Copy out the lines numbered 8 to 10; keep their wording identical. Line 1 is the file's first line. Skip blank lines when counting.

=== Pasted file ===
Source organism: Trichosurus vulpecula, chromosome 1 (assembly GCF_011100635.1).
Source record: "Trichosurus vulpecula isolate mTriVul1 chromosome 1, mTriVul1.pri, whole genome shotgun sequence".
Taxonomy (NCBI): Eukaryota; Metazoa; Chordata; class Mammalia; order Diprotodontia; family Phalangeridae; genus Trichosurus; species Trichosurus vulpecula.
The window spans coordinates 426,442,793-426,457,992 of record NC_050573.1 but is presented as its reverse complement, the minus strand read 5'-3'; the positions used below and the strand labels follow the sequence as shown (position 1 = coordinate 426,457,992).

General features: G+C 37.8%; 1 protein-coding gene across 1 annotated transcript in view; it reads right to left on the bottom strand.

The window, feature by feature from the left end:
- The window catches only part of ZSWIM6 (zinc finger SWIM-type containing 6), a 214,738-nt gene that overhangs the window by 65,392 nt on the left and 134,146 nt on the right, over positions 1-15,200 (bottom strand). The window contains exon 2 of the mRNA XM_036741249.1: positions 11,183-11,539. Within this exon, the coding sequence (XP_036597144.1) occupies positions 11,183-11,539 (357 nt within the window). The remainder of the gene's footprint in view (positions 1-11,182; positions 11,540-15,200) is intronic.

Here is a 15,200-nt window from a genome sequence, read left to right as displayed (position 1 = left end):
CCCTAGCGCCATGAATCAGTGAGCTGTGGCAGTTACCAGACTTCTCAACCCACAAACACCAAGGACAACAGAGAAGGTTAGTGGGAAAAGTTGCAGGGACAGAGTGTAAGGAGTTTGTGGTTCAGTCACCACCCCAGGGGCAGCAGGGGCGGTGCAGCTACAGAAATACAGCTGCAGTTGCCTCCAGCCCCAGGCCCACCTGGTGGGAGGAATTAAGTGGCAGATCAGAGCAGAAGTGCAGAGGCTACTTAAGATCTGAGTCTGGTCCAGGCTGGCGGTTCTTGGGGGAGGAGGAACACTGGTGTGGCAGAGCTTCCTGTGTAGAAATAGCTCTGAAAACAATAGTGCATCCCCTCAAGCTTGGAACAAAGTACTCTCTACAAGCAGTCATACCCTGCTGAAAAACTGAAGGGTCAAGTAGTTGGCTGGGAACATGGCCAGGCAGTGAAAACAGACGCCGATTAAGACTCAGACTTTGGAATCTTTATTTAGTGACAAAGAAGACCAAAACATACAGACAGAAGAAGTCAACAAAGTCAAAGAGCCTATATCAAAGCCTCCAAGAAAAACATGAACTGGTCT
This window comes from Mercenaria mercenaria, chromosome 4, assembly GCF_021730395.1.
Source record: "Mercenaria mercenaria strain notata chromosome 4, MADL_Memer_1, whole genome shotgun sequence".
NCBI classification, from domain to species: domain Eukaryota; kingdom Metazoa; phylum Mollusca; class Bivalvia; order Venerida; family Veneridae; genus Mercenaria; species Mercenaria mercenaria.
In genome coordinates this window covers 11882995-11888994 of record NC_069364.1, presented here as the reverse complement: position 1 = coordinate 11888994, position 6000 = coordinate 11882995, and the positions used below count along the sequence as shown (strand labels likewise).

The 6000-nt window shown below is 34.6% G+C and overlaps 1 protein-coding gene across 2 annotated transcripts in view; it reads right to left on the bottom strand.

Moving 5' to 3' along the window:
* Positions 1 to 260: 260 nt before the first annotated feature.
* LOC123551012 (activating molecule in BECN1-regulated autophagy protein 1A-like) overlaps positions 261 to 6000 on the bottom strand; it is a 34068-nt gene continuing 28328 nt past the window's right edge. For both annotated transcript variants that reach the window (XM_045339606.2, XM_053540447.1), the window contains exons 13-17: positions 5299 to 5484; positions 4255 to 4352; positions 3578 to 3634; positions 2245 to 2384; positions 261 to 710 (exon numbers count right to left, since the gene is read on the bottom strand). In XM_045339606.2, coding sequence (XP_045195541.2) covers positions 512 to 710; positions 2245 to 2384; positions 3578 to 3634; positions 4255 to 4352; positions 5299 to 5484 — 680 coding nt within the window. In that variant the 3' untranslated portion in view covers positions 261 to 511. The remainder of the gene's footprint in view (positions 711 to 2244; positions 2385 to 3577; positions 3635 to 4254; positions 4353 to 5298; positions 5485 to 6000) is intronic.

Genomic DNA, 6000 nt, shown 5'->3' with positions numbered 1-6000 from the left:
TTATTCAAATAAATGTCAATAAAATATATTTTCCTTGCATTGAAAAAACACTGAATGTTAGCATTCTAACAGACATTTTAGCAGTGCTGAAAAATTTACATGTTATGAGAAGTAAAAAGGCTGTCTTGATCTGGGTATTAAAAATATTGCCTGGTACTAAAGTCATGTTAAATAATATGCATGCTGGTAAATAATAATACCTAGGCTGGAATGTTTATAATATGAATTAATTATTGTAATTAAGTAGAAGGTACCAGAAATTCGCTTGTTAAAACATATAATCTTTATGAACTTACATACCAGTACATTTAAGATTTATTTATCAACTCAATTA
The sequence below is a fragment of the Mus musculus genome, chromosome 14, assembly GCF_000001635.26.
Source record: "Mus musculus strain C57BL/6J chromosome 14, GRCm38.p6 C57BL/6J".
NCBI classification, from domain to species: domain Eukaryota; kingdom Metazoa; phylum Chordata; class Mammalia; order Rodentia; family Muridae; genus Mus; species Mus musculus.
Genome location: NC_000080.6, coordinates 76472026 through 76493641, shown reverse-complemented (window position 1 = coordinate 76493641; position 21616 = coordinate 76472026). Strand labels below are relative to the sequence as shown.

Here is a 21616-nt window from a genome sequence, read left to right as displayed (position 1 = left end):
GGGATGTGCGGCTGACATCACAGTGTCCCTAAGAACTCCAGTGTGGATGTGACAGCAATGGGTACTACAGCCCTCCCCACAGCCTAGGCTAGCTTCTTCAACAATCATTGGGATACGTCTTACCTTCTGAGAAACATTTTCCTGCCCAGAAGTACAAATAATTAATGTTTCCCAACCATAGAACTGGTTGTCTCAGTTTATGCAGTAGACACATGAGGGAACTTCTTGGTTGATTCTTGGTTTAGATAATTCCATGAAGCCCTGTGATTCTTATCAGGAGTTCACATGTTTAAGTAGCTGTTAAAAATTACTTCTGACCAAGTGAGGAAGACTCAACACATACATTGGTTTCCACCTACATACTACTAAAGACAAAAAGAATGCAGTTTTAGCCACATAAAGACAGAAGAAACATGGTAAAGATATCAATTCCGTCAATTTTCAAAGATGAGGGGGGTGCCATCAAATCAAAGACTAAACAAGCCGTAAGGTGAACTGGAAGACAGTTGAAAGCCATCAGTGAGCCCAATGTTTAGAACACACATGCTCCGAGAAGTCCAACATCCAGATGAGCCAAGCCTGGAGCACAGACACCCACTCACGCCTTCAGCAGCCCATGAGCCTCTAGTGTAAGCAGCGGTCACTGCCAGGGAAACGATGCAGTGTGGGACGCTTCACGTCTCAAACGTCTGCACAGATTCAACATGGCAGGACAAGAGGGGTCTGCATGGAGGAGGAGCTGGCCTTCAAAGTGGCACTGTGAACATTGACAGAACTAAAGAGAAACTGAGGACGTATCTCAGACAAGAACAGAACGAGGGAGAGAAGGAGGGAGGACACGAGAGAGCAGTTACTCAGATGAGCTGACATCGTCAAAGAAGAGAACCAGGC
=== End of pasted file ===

Here is a 15,200-nt window from a genome sequence, read left to right as displayed (position 1 = left end):
CCCTAGCGCCATGAATCAGTGAGCTGTGGCAGTTACCAGACTTCTCAACCCACAAACACCAAGGACAACAGAGAAGGTTAGTGGGAAAAGTTGCAGGGACAGAGTGTAAGGAGTTTGTGGTTCAGTCACCACCCCAGGGGCAGCAGGGGCGGTGCAGCTACAGAAATACAGCTGCAGTTGCCTCCAGCCCCAGGCCCACCTGGTGGGAGGAATTAAGTGGCAGATCAGAGCAGAAGTGCAGAGGCTACTTAAGATCTGAGTCTGGTCCAGGCTGGCGGTTCTTGGGGGAGGAGGAACACTGGTGTGGCAGAGCTTCCTGTGTAGAAATAGCTCTGAAAACAATAGTGCATCCCCTCAAGCTTGGAACAAAGTACTCTCTACAAGCAGTCATACCCTGCTGAAAAACTGAAGGGTCAAGTAGTTGGCTGGGAACATGGCCAGGCAGTGAAAACAGACGCCGATTAAGACTCAGACTTTGGAATCTTTATTTAGTGACAAAGAAGACCAAAACATACAGACAGAAGAAGTCAACAAAGTCAAAGAGCCTATATCAAAGCCTCCAAGAAAAACATGAACTGGTCT
This window comes from Mercenaria mercenaria, chromosome 4, assembly GCF_021730395.1.